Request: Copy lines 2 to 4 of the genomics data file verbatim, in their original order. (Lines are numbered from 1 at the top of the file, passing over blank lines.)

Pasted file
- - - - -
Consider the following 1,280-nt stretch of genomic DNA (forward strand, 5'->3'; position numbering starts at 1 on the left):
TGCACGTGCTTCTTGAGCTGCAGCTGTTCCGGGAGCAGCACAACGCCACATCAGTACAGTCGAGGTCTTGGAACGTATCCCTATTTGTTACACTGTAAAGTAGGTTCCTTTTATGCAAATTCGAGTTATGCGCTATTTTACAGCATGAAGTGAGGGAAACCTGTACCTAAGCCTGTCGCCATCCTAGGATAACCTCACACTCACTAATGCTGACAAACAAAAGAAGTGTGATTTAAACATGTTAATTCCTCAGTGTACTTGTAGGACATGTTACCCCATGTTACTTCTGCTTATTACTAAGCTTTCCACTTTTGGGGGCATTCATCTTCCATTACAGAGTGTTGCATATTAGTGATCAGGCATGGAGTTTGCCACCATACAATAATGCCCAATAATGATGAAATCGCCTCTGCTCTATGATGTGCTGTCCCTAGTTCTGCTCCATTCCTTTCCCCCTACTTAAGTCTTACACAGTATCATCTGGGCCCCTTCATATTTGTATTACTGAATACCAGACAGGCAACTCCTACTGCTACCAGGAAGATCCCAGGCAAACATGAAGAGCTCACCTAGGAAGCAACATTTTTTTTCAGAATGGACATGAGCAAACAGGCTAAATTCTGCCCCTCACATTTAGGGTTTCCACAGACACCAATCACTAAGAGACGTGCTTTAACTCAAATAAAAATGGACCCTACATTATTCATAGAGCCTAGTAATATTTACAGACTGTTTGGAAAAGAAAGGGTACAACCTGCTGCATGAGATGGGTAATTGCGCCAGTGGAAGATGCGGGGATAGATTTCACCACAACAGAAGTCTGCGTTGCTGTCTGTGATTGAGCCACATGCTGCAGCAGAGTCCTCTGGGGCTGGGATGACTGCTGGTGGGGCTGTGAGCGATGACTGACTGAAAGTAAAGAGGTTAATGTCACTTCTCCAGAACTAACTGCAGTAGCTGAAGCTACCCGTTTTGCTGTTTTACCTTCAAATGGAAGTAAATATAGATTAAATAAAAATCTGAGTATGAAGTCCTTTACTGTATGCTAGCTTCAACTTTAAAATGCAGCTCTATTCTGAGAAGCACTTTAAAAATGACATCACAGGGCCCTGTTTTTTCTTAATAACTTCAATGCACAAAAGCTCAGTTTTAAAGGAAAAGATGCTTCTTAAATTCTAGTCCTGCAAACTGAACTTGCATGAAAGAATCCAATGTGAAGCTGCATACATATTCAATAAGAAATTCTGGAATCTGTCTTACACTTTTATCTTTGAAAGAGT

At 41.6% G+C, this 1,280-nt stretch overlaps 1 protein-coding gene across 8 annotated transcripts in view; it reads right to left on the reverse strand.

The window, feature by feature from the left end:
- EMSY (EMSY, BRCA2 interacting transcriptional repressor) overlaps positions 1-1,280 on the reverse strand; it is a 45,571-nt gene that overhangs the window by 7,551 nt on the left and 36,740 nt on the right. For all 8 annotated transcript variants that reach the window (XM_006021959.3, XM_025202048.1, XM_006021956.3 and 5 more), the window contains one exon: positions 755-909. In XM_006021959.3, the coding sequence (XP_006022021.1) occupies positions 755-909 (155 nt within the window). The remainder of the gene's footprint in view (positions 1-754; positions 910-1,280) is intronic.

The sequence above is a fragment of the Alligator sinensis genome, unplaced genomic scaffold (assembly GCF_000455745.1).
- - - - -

TGCACGTGCTTCTTGAGCTGCAGCTGTTCCGGGAGCAGCACAACGCCACATCAGTACAGTCGAGGTCTTGGAACGTATCCCTATTTGTTACACTGTAAAGTAGGTTCCTTTTATGCAAATTCGAGTTATGCGCTATTTTACAGCATGAAGTGAGGGAAACCTGTACCTAAGCCTGTCGCCATCCTAGGATAACCTCACACTCACTAATGCTGACAAACAAAAGAAGTGTGATTTAAACATGTTAATTCCTCAGTGTACTTGTAGGACATGTTACCCCATGTTACTTCTGCTTATTACTAAGCTTTCCACTTTTGGGGGCATTCATCTTCCATTACAGAGTGTTGCATATTAGTGATCAGGCATGGAGTTTGCCACCATACAATAATGCCCAATAATGATGAAATCGCCTCTGCTCTATGATGTGCTGTCCCTAGTTCTGCTCCATTCCTTTCCCCCTACTTAAGTCTTACACAGTATCATCTGGGCCCCTTCATATTTGTATTACTGAATACCAGACAGGCAACTCCTACTGCTACCAGGAAGATCCCAGGCAAACATGAAGAGCTCACCTAGGAAGCAACATTTTTTTTCAGAATGGACATGAGCAAACAGGCTAAATTCTGCCCCTCACATTTAGGGTTTCCACAGACACCAATCACTAAGAGACGTGCTTTAACTCAAATAAAAATGGACCCTACATTATTCATAGAGCCTAGTAATATTTACAGACTGTTTGGAAAAGAAAGGGTACAACCTGCTGCATGAGATGGGTAATTGCGCCAGTGGAAGATGCGGGGATAGATTTCACCACAACAGAAGTCTGCGTTGCTGTCTGTGATTGAGCCACATGCTGCAGCAGAGTCCTCTGGGGCTGGGATGACTGCTGGTGGGGCTGTGAGCGATGACTGACTGAAAGTAAAGAGGTTAATGTCACTTCTCCAGAACTAACTGCAGTAGCTGAAGCTACCCGTTTTGCTGTTTTACCTTCAAATGGAAGTAAATATAGATTAAATAAAAATCTGAGTATGAAGTCCTTTACTGTATGCTAGCTTCAACTTTAAAATGCAGCTCTATTCTGAGAAGCACTTTAAAAATGACATCACAGGGCCCTGTTTTTTCTTAATAACTTCAATGCACAAAAGCTCAGTTTTAAAGGAAAAGATGCTTCTTAAATTCTAGTCCTGCAAACTGAACTTGCATGAAAGAATCCAATGTGAAGCTGCATACATATTCAATAAGAAATTCTGGAATCTGTCTTACACTTTTATCTTTGAAAGAGT

At 41.6% G+C, this 1,280-nt stretch overlaps 1 protein-coding gene across 8 annotated transcripts in view; it reads right to left on the reverse strand.

The window, feature by feature from the left end: